by J. PEDER ZANE
FEB. 11, 2013
Not anymore. Driven by a relentless quest for “the best,” we increasingly see every item we place in our grocery basket or Internet shopping cart as a reflection of our discrimination and taste. We are not consumers. We have a higher calling. We are connoisseurs.
Connoisseurship has never been more popular. Long confined to the serious appreciation of high art and classical music, it is now applied to an endless cascade of pursuits. Leading publications, including The New York Times, routinely discuss the connoisseurship of coffee, cupcakes and craft beers; of cars, watches, fountain pens, lunchboxes, stereo systems and computers; of tacos, pizza, pickles, chocolate, mayonnaise, cutlery and light (yes, light, which is not to be confused with the specialized connoisseurship of lighting). And the Grateful Dead, of course.
This democratization of connoisseurship is somewhat surprising since as recently as the social upheavals of the 1960s and ’70s connoisseurship was a “dirty word” — considered “elitist, artificial, subjective and mostly imaginary,” said Laurence B. Kanter, chief curator of the Yale University Art Gallery. Today, it is a vital expression of how many of us we want to see, and distinguish, ourselves.
As its wide embrace opens a window onto the culture and psychology of contemporary America, it raises an intriguing question: If almost anything can be an object of connoisseurship — and if, by implication, almost anyone can be a connoisseur — does the concept still suggest the fine and rare qualities that make it so appealing?
There were probably Neanderthals who tried to distinguish themselves through their exquisite taste in cave drawings. But the word connoisseur was not coined until the 18th century — in France, of course, as a symbol of the Enlightenment’s increasingly scientific approach to knowledge.
At a time when precious little was known about the provenance of many works of art, early connoisseurs developed evaluative tools — for example, identifying an artist’s typical subject matter, use of color and use of light — to authenticate works by revered masters and to debunk pretenders to the pedestal.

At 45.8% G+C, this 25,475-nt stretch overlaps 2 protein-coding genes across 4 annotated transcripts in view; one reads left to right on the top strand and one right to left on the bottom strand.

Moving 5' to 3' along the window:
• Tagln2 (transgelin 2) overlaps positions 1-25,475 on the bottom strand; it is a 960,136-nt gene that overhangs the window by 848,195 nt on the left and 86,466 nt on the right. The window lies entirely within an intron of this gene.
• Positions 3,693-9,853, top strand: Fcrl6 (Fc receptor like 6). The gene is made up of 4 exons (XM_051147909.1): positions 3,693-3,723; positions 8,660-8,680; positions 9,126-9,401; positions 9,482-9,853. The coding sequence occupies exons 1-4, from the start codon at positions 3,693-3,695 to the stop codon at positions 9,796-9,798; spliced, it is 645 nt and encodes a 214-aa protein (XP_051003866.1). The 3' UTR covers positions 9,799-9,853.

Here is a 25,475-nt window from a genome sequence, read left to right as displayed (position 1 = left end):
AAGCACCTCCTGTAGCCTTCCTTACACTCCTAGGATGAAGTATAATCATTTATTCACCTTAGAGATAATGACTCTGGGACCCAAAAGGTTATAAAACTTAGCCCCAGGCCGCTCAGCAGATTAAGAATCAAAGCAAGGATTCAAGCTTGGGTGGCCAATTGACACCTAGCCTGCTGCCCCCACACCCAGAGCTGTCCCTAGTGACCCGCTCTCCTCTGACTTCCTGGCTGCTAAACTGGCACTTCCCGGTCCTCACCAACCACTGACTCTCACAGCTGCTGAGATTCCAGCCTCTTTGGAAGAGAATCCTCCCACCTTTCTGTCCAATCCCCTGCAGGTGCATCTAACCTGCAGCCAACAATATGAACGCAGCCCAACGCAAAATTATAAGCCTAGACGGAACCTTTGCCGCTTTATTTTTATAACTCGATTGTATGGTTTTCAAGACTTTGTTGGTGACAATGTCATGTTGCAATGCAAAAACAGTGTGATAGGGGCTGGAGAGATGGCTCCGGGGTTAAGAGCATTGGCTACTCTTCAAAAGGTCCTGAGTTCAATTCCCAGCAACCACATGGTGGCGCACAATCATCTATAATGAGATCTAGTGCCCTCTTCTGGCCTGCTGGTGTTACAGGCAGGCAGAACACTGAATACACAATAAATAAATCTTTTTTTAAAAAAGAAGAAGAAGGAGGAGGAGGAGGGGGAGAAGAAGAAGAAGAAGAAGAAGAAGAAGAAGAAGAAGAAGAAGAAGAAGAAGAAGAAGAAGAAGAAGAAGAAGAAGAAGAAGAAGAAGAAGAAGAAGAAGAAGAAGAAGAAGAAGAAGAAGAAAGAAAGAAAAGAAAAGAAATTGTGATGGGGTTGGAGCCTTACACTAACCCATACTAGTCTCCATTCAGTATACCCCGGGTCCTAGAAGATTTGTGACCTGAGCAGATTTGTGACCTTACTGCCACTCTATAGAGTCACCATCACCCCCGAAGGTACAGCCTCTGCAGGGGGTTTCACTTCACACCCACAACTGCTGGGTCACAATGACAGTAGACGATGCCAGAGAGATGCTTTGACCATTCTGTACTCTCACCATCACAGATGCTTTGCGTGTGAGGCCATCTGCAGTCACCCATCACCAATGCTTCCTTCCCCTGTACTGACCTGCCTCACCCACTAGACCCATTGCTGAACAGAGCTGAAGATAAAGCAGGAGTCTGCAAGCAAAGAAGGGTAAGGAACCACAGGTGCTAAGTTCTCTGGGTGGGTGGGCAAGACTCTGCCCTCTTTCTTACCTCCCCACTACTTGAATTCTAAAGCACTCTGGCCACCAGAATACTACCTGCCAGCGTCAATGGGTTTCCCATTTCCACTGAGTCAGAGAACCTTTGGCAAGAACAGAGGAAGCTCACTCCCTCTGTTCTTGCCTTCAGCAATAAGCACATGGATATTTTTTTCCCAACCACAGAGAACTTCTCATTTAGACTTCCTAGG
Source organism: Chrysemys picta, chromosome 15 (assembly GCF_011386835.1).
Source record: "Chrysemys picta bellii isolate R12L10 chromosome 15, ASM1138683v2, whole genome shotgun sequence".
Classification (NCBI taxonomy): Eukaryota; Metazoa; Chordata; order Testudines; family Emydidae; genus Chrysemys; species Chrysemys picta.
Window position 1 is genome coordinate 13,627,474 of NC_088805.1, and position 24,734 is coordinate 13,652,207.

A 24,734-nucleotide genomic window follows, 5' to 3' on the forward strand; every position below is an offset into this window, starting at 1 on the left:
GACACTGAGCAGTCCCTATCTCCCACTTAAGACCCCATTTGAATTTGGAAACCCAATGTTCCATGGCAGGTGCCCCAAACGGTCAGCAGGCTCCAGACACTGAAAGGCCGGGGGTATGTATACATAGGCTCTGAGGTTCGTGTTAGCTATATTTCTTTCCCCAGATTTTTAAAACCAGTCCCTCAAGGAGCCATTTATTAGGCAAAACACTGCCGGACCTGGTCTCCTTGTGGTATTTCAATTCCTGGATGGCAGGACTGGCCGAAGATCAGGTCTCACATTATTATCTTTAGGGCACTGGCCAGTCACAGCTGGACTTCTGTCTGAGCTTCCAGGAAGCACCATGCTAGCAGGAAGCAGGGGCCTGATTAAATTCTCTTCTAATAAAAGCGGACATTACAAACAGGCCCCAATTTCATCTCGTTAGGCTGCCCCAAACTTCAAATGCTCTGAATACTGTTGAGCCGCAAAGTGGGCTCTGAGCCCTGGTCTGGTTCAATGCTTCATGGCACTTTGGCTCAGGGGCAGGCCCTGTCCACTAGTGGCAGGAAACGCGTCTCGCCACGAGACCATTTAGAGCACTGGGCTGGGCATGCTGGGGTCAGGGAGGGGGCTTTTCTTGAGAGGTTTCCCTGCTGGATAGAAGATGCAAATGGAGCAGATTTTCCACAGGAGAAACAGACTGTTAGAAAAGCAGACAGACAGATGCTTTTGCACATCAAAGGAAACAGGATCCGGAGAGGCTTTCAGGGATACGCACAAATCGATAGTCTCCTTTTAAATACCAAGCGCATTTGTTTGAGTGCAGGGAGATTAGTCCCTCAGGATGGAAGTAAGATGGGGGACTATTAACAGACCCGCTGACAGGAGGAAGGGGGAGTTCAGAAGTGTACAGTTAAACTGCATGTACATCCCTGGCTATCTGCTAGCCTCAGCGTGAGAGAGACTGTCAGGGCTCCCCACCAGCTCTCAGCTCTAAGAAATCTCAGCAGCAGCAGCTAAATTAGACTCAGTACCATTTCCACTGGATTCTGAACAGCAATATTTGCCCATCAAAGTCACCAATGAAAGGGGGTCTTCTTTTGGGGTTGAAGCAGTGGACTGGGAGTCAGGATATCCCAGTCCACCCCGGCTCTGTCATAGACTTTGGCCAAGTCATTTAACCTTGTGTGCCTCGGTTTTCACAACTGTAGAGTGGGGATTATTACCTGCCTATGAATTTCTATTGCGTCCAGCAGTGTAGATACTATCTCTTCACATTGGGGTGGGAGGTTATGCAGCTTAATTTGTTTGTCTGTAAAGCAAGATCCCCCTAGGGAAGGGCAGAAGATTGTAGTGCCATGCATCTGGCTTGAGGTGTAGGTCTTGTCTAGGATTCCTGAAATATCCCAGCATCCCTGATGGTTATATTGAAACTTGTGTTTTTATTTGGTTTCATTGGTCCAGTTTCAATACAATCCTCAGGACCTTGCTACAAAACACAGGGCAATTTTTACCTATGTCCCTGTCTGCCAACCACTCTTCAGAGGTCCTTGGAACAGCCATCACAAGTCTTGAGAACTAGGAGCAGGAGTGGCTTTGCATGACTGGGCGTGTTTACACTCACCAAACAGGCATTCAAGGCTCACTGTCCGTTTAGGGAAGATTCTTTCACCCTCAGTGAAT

“Works of art do not carry a guarantee,” said Dr. Kanter. “It has always been the job of the connoisseur to question, investigate, refine the received wisdom of earlier generations.”
As the aristocracy declined and the bourgeoisie enjoyed new wealth, especially after the Napoleonic upheavals, the number of people who could afford art expanded, as did the types of art they were interested in. Connoisseurship grew in response to the need for authoritative guidance in a changing world. In the 19th century, connoisseurs helped reassess the works of forgotten artists, like Giotto, Fra Angelico and Botticelli, who are now considered canonical. They studied and appraised ignored forms like German woodcuts, French porcelain and English statuary.
Contemporary efforts to apply connoisseurship to a host of far-flung fields are consistent with this history. “Our definition of quality continues to expand and mature,” Dr. Kanter said, “so it makes sense that we can talk now about connoisseurs not just of art but also of rap music, comic books and Scotch. Connoisseurship is not about objects; it’s a process of thinking about and making distinctions among things.”
True connoisseurs — and this is what makes the label so appealing — do not merely possess knowledge, like scholars. They possess a sixth sense called taste. They are renowned for the unerring judgment of their discerning eye. They are celebrated because of their rare talent — their gift — for identifying and appreciating subtle, often hidden, qualities.
Despite its expanded applications, connoisseurship still revolves around art, if we define art broadly as things that are more than the sum of their parts because they offer the possibility of transcendence. We do not speak of connoisseurs of nature (which can transport us) or diapers (which are simply useful). But no one blinks when we apply the term to wine, food or literary forms like comic books, because these are believed to offer deeper experiences to those who can gain access to them. Generally speaking, almost anyone can become an expert, but connoisseurship means we’re special.
If connoisseurship is a way of thinking, its rising popularity reflects the fact that people have so many more things to think about. ` Robert H. Frank, a professor of economics at Cornell whose books include “Luxury Fever: Why Money Fails to Satisfy in an Era of Excess,” noted that the British economist John Maynard Keynes worried during the 1920s and ’30s that rising productivity would lead people to work less as it became easier to satisfy their basic needs.
“It’s funny,” Dr. Frank said, “that someone as smart as he was didn’t realize that we would invent a million new things to spend our money on and create higher and higher standards of quality for those products that would cost more and more.”
Hence the $5 cup of coffee and the $8 pickle.
In the dark ages before arugula, most supermarkets seemed to carry only one type of lettuce, iceberg, and apples were either green or red. In 1945, the average grocer carried about 5,000 products; today, that number is more than 40,000, according to Paul B. Ellickson, a professor of economics and marketing at the University of Rochester.